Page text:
French designer is inspired by gaming avatars to design and alter fashion garments through a digital design process.
The world of fashion is famous for its fleeting trends and fast moving, seasonal production. French designer, Clement Balavoine, has created a new software grouping that allows fashion designers to design and alter clothing, virtually.
Neuro comprises three stages, each of which makes use of existing software. Step one uses computer programme Daz3D, and allows the user to work with virtual mannequins created by digitally scanning real-life models. Once scanned, users of the software can move the mannequins into varying poses. Step two uses the program Marvelous Designer to facilitate digital pattern cutting. Finally, with 3dsMax, designers can cut patterns and play around with the weight, colour and type of fabric and also move models into different settings for mock photoshoots, for example.
Balavoine says he was inspired to use the software in this way after seeing creatives using the software to develop video game characters. He explains, “Once all the parts are virtually sewn together, you can instantly visualise the design using a 3D gravity simulation which will display exactly how the garment fits on the model, as well as showing how it falls and the movement of the fabric.”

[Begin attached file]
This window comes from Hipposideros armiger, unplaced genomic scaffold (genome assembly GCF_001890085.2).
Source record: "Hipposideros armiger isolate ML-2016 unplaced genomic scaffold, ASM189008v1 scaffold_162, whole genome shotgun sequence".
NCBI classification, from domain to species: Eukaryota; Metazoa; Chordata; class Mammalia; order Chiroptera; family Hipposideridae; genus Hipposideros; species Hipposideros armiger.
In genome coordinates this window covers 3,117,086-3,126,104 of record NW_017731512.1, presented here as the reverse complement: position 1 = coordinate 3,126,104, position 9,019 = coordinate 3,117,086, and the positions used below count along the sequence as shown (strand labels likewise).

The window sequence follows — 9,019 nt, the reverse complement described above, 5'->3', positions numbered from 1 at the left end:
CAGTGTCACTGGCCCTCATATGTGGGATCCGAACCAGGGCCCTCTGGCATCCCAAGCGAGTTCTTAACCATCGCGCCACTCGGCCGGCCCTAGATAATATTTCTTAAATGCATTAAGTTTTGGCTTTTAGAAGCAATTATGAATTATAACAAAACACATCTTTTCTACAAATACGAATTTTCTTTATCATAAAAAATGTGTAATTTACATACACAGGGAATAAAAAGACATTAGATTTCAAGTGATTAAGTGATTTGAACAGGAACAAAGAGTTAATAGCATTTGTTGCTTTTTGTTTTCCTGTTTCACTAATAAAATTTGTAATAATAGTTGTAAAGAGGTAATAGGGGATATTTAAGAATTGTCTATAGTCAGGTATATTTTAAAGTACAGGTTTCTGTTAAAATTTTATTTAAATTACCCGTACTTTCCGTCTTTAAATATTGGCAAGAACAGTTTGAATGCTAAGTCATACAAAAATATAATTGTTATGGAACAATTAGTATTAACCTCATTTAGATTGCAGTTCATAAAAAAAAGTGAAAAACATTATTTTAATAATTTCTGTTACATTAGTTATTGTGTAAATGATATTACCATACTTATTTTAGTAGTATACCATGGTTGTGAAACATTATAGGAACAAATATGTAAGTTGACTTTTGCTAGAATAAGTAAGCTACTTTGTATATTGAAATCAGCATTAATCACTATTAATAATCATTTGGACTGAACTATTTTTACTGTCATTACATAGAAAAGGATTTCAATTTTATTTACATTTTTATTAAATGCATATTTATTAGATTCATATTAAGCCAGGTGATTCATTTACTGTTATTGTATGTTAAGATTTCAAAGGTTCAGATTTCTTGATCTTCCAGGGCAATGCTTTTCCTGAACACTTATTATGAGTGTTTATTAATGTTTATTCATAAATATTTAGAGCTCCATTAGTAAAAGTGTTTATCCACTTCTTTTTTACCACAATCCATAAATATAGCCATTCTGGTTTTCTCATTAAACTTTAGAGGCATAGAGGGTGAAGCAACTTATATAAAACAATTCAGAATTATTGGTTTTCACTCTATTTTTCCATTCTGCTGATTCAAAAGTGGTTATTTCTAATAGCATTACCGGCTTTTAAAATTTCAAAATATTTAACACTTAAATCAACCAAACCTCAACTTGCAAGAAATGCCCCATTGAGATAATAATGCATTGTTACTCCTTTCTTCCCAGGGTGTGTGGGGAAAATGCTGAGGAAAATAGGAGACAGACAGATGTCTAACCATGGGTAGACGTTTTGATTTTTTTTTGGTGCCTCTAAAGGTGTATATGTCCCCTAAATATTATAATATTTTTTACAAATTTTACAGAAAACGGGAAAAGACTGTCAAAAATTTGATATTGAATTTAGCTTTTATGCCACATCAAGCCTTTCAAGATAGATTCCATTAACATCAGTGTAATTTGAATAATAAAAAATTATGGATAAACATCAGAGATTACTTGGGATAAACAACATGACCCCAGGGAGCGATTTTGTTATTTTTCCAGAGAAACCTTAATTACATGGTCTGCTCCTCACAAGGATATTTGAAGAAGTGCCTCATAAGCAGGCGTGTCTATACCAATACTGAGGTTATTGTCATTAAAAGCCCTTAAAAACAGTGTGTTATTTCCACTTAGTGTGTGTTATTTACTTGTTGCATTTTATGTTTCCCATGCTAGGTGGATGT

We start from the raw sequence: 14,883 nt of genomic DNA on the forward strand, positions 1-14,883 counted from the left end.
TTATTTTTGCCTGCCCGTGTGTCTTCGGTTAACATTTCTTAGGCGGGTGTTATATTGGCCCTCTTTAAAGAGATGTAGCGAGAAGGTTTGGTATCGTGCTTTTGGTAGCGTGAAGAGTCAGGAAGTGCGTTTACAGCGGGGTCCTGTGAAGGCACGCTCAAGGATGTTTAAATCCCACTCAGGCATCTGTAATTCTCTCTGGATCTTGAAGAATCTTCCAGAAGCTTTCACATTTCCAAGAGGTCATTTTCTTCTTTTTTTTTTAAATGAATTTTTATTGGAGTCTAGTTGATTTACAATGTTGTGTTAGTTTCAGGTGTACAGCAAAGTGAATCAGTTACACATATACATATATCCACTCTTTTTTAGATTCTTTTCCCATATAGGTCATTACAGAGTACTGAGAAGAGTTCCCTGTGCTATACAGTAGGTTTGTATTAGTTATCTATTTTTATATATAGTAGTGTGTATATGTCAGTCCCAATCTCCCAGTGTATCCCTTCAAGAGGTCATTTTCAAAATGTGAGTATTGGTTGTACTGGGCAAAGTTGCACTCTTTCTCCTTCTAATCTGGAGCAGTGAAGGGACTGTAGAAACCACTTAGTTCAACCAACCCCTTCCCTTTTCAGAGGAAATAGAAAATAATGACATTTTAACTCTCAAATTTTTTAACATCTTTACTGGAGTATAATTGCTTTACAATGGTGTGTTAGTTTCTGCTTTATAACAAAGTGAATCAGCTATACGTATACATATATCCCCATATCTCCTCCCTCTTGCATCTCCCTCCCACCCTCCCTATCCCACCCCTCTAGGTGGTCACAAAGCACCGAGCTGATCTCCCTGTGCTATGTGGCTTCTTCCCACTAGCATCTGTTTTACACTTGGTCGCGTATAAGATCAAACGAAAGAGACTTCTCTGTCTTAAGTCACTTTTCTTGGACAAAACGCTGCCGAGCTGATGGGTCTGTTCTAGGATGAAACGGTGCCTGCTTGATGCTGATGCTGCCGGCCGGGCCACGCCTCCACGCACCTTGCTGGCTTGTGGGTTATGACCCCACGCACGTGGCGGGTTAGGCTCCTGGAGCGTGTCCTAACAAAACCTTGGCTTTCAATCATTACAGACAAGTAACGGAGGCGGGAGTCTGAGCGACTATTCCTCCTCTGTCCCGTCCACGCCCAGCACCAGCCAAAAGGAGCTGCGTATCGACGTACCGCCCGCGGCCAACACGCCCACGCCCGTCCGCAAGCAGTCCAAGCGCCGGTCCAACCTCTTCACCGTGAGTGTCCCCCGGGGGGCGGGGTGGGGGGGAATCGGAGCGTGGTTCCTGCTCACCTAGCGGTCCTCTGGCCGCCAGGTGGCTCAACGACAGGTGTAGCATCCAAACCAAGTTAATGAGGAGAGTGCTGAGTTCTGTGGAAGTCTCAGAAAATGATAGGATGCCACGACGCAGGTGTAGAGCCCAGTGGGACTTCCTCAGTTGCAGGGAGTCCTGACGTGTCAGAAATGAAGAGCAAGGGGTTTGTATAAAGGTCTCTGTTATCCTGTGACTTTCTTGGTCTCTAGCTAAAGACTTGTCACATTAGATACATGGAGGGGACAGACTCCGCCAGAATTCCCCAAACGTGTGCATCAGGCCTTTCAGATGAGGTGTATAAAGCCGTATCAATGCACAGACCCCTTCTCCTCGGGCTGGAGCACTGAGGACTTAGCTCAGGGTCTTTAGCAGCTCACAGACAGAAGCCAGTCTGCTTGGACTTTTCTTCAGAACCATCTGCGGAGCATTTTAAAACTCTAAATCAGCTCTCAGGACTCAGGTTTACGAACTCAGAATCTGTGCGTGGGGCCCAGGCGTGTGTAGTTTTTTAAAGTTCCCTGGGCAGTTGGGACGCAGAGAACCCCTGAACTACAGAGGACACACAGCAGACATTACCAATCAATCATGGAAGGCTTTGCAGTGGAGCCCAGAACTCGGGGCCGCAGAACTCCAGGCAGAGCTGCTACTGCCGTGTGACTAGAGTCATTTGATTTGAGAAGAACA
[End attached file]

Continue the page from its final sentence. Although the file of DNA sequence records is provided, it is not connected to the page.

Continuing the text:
This new approach has the potential to reduce production delays and enable a more sustainable design process by reducing the need for physical prototypes. Customers are already able to virtually preview furniture before they order it. Putting virtual prototyping together with 3D printing, where next for the revolution in design production?
Contact: – Clementbalav@gmail.com